The Sussexes were hailed last night at an awards ceremony in New York for their “heroic” stand against “structural racism” in our monarchy.
While in no way doubting either the couple’s heroism or the royals’ structural (also superstructural and infrastructural) racism, I still have to marvel at how words, like money, can suffer from inflation. Don’t get me wrong: I realise this is part and parcel of progress, which, as we know, is, well, progressive.
Still, fossils like me can’t help remembering the pre-inflationary times, before the word ‘hero’ expanded its meaning to include Harry and Meghan. For example, it was used to describe Group Captain Douglas Bader.
He joined the RAF in 1928 and three years later lost both legs in a crash. Nevertheless, Bader rejoined the RAF when the war started. Piloting his Spitfire, he won 22 individual victories plus several shared ones.
In 1941 Bader was shot down over occupied France and taken prisoner. Despite his disability he made several attempts to escape from the Nazi POW camp. When eventually freed by the US army, Bader was feted as a hero – as Harry and Meghan are now.
Since the couple have all of their combined eight limbs emphatically intact, they evidently haven’t suffered injuries similar to Bader’s. Nor have they risked their lives fighting against evil, unless you think they take chances every time they board a private jet to fly to yet another social function.
That realisation reinforced my suspicion that heroism means something else these days, though I still wasn’t sure exactly what. Kerry Kennedy, the daughter of Robert F Kennedy and president of the foundation awarding the accolade, set me straight:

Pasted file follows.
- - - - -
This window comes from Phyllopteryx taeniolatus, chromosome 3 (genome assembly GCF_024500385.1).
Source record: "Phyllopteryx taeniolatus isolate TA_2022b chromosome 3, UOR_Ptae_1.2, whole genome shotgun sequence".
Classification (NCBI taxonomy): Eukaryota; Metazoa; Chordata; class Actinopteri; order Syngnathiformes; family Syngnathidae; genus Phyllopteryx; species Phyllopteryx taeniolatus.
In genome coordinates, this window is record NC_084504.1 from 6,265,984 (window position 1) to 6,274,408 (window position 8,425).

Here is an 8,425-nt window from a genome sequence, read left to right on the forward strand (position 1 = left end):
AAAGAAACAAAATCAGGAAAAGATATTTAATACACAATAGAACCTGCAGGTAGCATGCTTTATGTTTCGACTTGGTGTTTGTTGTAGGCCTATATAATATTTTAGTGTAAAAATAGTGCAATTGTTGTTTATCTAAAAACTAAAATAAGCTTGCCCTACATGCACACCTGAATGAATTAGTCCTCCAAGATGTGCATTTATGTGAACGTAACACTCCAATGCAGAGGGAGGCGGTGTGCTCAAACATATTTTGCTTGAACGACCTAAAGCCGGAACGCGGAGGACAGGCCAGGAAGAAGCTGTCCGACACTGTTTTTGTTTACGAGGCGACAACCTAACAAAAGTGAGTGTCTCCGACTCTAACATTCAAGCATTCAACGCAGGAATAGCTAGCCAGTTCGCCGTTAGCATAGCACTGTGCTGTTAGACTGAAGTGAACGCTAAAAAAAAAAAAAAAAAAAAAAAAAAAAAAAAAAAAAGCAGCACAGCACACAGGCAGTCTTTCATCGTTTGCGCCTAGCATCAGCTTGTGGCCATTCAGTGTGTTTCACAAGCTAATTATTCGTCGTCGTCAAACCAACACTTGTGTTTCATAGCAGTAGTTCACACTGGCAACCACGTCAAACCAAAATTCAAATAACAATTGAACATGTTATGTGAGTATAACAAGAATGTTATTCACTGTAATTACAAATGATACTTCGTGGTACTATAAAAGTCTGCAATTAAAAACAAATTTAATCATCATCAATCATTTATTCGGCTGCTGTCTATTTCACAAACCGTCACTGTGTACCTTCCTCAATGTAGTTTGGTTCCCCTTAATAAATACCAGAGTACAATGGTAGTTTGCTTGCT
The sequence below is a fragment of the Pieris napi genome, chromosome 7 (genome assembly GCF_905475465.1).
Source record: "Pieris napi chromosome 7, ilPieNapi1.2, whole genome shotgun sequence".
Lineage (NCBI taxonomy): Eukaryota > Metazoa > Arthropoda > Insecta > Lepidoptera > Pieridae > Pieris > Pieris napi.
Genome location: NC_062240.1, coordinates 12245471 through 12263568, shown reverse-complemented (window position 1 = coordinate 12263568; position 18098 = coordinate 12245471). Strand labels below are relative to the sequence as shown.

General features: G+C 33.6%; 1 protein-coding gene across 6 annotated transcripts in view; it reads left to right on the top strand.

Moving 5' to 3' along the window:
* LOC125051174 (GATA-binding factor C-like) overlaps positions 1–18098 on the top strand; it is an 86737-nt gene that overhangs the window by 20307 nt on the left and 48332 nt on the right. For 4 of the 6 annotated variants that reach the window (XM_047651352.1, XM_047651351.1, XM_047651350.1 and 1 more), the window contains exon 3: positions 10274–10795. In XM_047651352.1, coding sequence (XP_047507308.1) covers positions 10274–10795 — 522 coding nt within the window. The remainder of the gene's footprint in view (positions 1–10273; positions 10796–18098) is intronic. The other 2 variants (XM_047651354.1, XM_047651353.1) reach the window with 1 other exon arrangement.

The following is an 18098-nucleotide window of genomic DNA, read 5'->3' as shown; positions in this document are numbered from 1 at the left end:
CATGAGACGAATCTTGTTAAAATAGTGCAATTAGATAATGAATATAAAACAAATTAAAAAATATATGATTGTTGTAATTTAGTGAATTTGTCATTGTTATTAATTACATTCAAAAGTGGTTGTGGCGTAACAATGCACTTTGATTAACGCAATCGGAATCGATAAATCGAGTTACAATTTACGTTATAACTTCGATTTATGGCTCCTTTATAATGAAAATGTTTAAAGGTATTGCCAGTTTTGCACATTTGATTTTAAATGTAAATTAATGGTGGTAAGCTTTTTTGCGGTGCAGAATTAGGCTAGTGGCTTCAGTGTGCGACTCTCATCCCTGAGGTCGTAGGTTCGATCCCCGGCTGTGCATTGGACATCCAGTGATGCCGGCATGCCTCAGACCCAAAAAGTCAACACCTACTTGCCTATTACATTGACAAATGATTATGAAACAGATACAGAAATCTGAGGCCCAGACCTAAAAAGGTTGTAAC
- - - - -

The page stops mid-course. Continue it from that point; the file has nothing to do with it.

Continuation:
“They’ve stood up, they’ve talked about racial justice and they’ve talked about mental illness in a way that was incredibly brave.” The word ‘incredibly’ suggests that the couple’s bravery, unlike Bader’s, went beyond human imaginings.
As a parenthetical aside, I marvel at the staying power of the Kennedy family. Member after member succumbs to assassination, disease, accident or old age, and yet we never seem to run out of Kennedys. One after another keeps popping out, ever ready to serve mankind – in this case by clarifying terminological conundrums.
So talking about racial justice and mental illness (and presumably knowing where one ends and the other begins) constitutes an act of heroism that no human brain can fathom. Fair enough, speaking your mind is indeed tantamount to risking life and limb in oppressive countries, like the one I grew up in.
By inference, Britain is also one such country. You utter one word about structural racism in the royal family, and there comes that knock on the door in the middle of the night. Off you are dragged, never to be seen again.
This doesn’t quite tally with my observations of Britain, but then I’ve never lived in a palace. Harry’s experience is different, and he generously vouchsafed it to the audience: “Ultimately we live in this world now where sharing experiences and sharing stories has an enormous impact.”
No doubt. Yet the happy couple stopped short of claiming that telling such stories was all their lives were worth. Apparently they didn’t risk what used to be called ‘dancing the Tyburn jig’. And even incarceration in the Tower for lèse–majesté wasn’t a real prospect.
So what makes the Sussexes such “incredible” heroes? This is where that lexical inflation comes in.
Words take on new meanings, while sometimes shedding the old ones and sometimes keeping them, to confuse fossils like me even further. The word ‘liberal’, for example, used to mean commitment to individual liberties, free trade and a small central state.
That’s what it still designates in books on the history of the 19th century and in some articles on current Australian politics. Yet in the rest of the Anglophone world it now means, not to cut too fine a point, socialism: suppression of individual liberties, regulation of trade and an ad infinitum growth in the power of the central state.
In parallel, the word ‘heroism’, while still applicable to the likes of Douglas Bader, can now also accommodate “sharing stories”, especially mendacious ones. Always assuming the stories thus shared seamlessly fit into the ‘liberal’ narrative.